Obedience and a long nose. (I might be a collie.)

Who is your favorite hero of fiction?

Veruca Salt, Francie Nolan, Miss Havisham. That’s me in a nutshell, actually.

How would you like to die?

I would like to drop dead while introducing the “In Memoriam” clip package at the Emmys … on my 10,000th birthday.

What is your motto?

“Stop reaching for the stars!”

Friday, February 25, 2011

Birthday Recap

Yes, my birthday was last week.  But, to be fair, I like to drag out the celebrations as long as possible, which is why I haven’t posted this yet. 

Okay, not really.  Its just because I’m lazy and I keep forgetting.

Anyhow, it was great birthday: low key, relaxing, & a bit overindulgent.

For starters, this showed up around 4:30pm on my birthday:



Here is what was inside:



The sad thing is that I didn’t even need a list to tell me what kind each was.  I have been stalking the Crumbs website for so long, I already knew them all. Top row: cosmopolitan, red velvet, Elvis (banana and peanut butter). Bottom row: squiggle (like a hostess cupcake), half baked, tiramisu.

I invited Karolina, Emily and her fiance’, Joe, to come eat them with us because I knew 3 things: 1)I did not NEED to eat them all myself (even though I could have) , 2) they would likely not survive more than a few hours alone in my house and 3) I ate the all of the cupcakes I previously intended to share (Alone. On a train.)

Here is the aftermath:


It was the most divine, sugar induced hangover in the universe!

Best. Birthday Present. Ever.


A few days later, my sister, brother and niece came to town. I am obsessed with my niece, Grace.  She is pretty much the coolest person I know.

The last time she was here, we took her to the Please Touch Museum, but she was a little too small for most of the things there.


But this time, she was juust the right size:


CIMG3640 Big fan of the slides


Maybe still a little too small for this?


Who doesn’t like carousels?


First she milked it, then she sat on it


I am a bad influence


I’m on a boat, yo



Amanda is a riot


Again with the slides..

Grace wasn’t feeling so well, but it was a lot of fun! I think Amanda and I maybe even had more fun than she did.  We also watched “Beauty and the Beast” about 17 times in 3 days. Its Grace’s favorite.  “Belle and Beast,” she calls it.  She knows all the words to the songs. I laughed so hard when I heard her sing it the first time, I almost peed my pants. (Yes, I was drinking, but still.)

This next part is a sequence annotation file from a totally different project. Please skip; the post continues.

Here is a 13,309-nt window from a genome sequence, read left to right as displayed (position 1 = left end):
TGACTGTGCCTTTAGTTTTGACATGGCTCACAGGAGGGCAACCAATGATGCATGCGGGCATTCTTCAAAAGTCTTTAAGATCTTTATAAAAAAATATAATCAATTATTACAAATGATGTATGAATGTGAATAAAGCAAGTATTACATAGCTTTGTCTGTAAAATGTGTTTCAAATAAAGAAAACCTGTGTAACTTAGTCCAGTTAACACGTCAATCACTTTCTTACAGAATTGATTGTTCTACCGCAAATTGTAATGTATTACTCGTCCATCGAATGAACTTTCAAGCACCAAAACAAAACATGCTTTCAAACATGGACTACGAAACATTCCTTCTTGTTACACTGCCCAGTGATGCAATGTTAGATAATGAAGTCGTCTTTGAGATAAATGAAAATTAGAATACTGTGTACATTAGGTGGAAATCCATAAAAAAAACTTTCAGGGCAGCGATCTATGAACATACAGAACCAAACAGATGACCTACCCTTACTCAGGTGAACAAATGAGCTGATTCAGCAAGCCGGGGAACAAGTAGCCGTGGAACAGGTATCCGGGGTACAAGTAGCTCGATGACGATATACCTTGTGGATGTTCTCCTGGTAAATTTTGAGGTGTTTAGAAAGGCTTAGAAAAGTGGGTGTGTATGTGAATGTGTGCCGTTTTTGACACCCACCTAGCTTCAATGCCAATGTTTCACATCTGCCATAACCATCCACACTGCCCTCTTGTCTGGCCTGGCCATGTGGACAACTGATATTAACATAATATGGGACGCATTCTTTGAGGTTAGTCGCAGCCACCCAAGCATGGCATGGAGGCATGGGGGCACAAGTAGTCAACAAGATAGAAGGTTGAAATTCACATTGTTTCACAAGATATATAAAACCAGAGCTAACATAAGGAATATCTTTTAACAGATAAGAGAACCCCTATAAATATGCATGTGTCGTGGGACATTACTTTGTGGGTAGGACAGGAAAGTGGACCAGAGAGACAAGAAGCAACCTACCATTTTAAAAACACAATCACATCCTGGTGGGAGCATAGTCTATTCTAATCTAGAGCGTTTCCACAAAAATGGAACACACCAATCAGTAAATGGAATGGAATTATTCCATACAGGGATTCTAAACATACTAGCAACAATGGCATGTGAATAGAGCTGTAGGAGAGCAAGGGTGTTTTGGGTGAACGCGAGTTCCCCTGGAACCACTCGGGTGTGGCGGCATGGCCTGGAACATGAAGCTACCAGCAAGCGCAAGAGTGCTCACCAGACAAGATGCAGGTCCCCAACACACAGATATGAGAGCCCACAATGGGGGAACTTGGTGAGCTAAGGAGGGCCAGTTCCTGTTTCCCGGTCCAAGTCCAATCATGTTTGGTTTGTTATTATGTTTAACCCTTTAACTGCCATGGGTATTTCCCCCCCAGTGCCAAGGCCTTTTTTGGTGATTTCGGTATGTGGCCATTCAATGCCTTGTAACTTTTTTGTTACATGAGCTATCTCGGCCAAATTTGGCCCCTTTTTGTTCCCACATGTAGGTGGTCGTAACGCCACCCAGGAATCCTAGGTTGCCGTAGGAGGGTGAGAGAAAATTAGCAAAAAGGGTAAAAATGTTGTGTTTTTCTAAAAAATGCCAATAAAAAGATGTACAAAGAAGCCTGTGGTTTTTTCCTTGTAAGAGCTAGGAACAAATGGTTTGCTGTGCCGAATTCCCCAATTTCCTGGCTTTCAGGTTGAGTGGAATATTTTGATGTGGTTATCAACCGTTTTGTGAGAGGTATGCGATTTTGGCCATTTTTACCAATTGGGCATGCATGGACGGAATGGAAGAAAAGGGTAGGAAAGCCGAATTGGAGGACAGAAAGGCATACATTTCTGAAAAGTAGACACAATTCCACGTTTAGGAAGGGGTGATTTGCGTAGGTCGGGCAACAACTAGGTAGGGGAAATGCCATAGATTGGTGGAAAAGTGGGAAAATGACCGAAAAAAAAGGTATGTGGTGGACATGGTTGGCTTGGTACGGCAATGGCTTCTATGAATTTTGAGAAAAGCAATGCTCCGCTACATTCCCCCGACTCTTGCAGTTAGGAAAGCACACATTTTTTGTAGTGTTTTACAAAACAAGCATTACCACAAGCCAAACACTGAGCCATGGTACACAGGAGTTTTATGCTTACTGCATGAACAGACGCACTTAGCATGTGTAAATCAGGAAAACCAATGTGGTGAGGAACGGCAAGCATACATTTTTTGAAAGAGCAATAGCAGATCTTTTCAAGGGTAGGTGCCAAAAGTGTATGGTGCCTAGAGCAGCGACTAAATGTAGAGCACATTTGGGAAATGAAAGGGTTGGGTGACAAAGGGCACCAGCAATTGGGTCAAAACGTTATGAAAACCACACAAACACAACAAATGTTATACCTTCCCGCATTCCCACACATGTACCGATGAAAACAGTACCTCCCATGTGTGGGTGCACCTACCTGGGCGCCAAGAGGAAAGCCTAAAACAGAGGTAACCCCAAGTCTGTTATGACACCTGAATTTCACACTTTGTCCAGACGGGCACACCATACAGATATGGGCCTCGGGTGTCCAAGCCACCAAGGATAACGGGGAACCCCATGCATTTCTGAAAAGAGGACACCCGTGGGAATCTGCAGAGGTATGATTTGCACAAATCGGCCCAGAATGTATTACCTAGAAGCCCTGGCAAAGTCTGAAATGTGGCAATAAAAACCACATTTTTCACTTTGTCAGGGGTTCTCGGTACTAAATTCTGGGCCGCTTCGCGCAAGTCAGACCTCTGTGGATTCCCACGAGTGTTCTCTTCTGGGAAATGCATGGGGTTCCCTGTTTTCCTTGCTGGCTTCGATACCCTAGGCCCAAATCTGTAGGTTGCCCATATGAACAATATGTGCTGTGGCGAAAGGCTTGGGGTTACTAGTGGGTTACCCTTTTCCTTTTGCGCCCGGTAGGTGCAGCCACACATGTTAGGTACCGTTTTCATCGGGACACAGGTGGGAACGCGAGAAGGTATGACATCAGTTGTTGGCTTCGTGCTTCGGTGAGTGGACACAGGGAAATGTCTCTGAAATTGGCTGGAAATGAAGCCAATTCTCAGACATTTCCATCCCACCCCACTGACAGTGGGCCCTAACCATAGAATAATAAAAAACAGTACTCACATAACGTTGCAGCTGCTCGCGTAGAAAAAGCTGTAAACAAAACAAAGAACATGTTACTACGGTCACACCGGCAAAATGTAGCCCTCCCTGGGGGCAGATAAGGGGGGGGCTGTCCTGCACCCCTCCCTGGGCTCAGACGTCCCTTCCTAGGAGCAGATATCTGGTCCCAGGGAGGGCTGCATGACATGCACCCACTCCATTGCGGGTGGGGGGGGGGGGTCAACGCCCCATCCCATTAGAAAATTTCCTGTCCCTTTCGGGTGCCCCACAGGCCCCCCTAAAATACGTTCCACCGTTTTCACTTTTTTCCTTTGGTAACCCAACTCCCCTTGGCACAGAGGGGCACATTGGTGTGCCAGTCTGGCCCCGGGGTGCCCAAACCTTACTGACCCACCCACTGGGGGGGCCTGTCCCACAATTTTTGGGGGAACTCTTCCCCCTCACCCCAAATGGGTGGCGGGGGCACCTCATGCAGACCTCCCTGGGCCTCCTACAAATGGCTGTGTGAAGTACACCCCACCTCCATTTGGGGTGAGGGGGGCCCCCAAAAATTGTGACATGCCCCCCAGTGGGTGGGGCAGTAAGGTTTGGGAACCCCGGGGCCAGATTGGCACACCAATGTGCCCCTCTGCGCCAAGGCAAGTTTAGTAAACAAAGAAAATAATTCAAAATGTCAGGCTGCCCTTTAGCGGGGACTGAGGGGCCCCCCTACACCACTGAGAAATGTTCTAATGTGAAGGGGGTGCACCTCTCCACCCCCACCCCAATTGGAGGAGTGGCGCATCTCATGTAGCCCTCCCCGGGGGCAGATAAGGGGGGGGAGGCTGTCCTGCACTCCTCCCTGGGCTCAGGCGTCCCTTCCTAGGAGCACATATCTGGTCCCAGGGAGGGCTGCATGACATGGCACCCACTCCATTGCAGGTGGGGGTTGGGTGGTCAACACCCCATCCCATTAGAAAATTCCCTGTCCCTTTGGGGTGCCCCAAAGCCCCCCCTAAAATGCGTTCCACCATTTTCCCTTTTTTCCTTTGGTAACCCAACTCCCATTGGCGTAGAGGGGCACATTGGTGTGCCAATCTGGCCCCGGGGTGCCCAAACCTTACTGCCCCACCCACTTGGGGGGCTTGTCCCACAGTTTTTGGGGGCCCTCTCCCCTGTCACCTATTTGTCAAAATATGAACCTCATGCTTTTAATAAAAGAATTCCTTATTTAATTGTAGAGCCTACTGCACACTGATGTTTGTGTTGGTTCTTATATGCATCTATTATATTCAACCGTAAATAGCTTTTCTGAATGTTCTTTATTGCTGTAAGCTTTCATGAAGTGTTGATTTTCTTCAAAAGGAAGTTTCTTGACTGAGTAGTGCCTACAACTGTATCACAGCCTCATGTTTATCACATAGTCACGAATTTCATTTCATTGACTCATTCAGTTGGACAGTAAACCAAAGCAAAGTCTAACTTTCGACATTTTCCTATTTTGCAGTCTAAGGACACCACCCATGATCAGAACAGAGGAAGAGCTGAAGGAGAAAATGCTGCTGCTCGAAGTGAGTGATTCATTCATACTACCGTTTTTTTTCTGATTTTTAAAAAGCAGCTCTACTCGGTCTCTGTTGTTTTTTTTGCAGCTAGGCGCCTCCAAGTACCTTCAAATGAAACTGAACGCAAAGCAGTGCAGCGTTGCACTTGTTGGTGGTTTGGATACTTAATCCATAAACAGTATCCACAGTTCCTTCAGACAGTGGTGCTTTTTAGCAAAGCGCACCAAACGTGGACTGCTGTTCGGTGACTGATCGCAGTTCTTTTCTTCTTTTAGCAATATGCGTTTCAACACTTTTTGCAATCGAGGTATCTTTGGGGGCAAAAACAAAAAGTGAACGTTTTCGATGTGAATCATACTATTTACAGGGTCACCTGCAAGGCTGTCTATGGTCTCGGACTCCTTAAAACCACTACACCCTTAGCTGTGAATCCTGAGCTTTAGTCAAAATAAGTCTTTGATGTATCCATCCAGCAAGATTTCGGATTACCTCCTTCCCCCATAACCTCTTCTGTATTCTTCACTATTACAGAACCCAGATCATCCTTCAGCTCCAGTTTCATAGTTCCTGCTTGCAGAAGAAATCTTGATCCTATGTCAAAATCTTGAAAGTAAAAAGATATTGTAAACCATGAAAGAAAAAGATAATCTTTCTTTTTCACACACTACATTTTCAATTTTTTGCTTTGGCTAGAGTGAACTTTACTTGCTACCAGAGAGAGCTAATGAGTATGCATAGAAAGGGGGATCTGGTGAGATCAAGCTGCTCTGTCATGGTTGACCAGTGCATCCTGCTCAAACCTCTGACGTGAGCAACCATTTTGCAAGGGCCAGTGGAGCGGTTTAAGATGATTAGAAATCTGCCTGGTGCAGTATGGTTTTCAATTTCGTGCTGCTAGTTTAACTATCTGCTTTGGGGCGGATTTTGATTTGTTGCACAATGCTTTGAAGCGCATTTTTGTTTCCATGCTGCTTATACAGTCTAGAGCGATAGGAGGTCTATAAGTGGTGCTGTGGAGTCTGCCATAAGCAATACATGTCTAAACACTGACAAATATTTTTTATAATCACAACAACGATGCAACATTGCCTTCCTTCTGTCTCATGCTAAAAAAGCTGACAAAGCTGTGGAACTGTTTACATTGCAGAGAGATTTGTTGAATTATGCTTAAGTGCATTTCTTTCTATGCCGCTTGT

I love that movie but it will be okay if I don’t have to watch it again until I have my own kids. Or ever.


On Sunday, we had some friends to our local bowling alley for a mini birthday party, complete with cake and pizza (and beer).

Here’s my cake:


Can you guess who liked it the best???


So, now I’m officially 31. And its as if all of a sudden, my clocks are ticking and my body is falling apart.  I feel creaky and achy and my blood pressure rose unnaturally high when asked to get on the scale at the doctor’s on Tuesday. (Don’t worry, its ok, it was normal 15 minutes later)

My doctor (bless her heart because I really do adore her) kindly reminded me that “things go downhill after 30.”  I’m not sure if she meant my body parts, my ability to stay in shape, my average daily caloric needs, or just my basic body functions, but its one of those things that maybe didn’t NEED to be said. Especially after going off birth control three months ago and being the only person in the entire universe to GAIN weight instead of lose it. Neat.

I’ve been hearing that 30 is the new 20.  I’m calling bullshit because if that’s the case, then 31 is the new 21.  And I can ASSURE you that I am not (nor do I FEEL) 21. (Although some kind dude in Vegas last month told me I looked 21). I cannot drink like I’m 21, I cannot run like I’m 21, I cannot walk up stairs like I’m 21, I cannot spend money like I’m 21, I don’t even drive as poorly as I did when I was 21.  Pretty much the only thing I do I now that I did when I was 21 is sleep.  And even recently, I’ve noticed I’ve been adjusting to mornings better. I only hit snooze about 3 times instead of 7 or 8.  Soon, I’ll be fifty, getting up at 5am, going to the gym, taking my pills and doing three loads of laundry before 8. 

God help me.  It really is all downhill from here.  How soon is too soon to retire?

Have a good weekend, kiddos!